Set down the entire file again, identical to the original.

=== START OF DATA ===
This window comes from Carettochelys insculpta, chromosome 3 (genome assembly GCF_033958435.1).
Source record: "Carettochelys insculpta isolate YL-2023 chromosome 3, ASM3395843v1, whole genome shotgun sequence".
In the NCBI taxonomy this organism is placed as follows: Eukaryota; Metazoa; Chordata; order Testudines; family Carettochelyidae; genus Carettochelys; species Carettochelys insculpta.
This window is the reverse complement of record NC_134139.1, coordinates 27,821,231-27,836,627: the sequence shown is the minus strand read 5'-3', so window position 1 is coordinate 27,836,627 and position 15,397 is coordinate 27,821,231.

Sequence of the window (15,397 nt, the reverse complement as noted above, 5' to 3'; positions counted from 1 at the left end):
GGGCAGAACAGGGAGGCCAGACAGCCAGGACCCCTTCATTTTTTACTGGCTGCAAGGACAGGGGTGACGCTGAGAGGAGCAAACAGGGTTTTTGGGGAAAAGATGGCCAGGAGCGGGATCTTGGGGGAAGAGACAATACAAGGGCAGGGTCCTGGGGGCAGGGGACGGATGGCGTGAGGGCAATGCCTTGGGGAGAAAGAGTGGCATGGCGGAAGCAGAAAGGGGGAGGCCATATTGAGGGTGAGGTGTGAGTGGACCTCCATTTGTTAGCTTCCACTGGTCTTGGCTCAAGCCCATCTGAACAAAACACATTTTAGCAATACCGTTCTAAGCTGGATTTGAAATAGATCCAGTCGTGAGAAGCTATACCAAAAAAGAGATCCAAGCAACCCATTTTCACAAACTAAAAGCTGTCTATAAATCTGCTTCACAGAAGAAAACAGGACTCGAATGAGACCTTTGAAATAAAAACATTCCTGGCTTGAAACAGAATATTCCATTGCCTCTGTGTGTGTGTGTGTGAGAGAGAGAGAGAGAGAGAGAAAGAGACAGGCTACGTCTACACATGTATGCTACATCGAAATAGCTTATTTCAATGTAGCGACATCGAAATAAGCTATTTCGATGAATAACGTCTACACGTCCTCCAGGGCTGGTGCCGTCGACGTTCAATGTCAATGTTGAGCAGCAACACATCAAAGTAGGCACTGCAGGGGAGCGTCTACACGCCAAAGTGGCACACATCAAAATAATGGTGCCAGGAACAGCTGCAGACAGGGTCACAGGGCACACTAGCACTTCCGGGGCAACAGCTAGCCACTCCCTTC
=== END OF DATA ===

This window comes from Carettochelys insculpta, chromosome 3 (genome assembly GCF_033958435.1).
Source record: "Carettochelys insculpta isolate YL-2023 chromosome 3, ASM3395843v1, whole genome shotgun sequence".
In the NCBI taxonomy this organism is placed as follows: Eukaryota; Metazoa; Chordata; order Testudines; family Carettochelyidae; genus Carettochelys; species Carettochelys insculpta.
This window is the reverse complement of record NC_134139.1, coordinates 27,821,231-27,836,627: the sequence shown is the minus strand read 5'-3', so window position 1 is coordinate 27,836,627 and position 15,397 is coordinate 27,821,231.

Sequence of the window (15,397 nt, the reverse complement as noted above, 5' to 3'; positions counted from 1 at the left end):
GGGCAGAACAGGGAGGCCAGACAGCCAGGACCCCTTCATTTTTTACTGGCTGCAAGGACAGGGGTGACGCTGAGAGGAGCAAACAGGGTTTTTGGGGAAAAGATGGCCAGGAGCGGGATCTTGGGGGAAGAGACAATACAAGGGCAGGGTCCTGGGGGCAGGGGACGGATGGCGTGAGGGCAATGCCTTGGGGAGAAAGAGTGGCATGGCGGAAGCAGAAAGGGGGAGGCCATATTGAGGGTGAGGTGTGAGTGGACCTCCATTTGTTAGCTTCCACTGGTCTTGGCTCAAGCCCATCTGAACAAAACACATTTTAGCAATACCGTTCTAAGCTGGATTTGAAATAGATCCAGTCGTGAGAAGCTATACCAAAAAAGAGATCCAAGCAACCCATTTTCACAAACTAAAAGCTGTCTATAAATCTGCTTCACAGAAGAAAACAGGACTCGAATGAGACCTTTGAAATAAAAACATTCCTGGCTTGAAACAGAATATTCCATTGCCTCTGTGTGTGTGTGTGTGAGAGAGAGAGAGAGAGAGAGAAAGAGACAGGCTACGTCTACACATGTATGCTACATCGAAATAGCTTATTTCAATGTAGCGACATCGAAATAAGCTATTTCGATGAATAACGTCTACACGTCCTCCAGGGCTGGTGCCGTCGACGTTCAATGTCAATGTTGAGCAGCAACACATCAAAGTAGGCACTGCAGGGGAGCGTCTACACGCCAAAGTGGCACACATCAAAATAATGGTGCCAGGAACAGCTGCAGACAGGGTCACAGGGCACACTAGCACTTCCGGGGCAACAGCTAGCCACTCCCTTC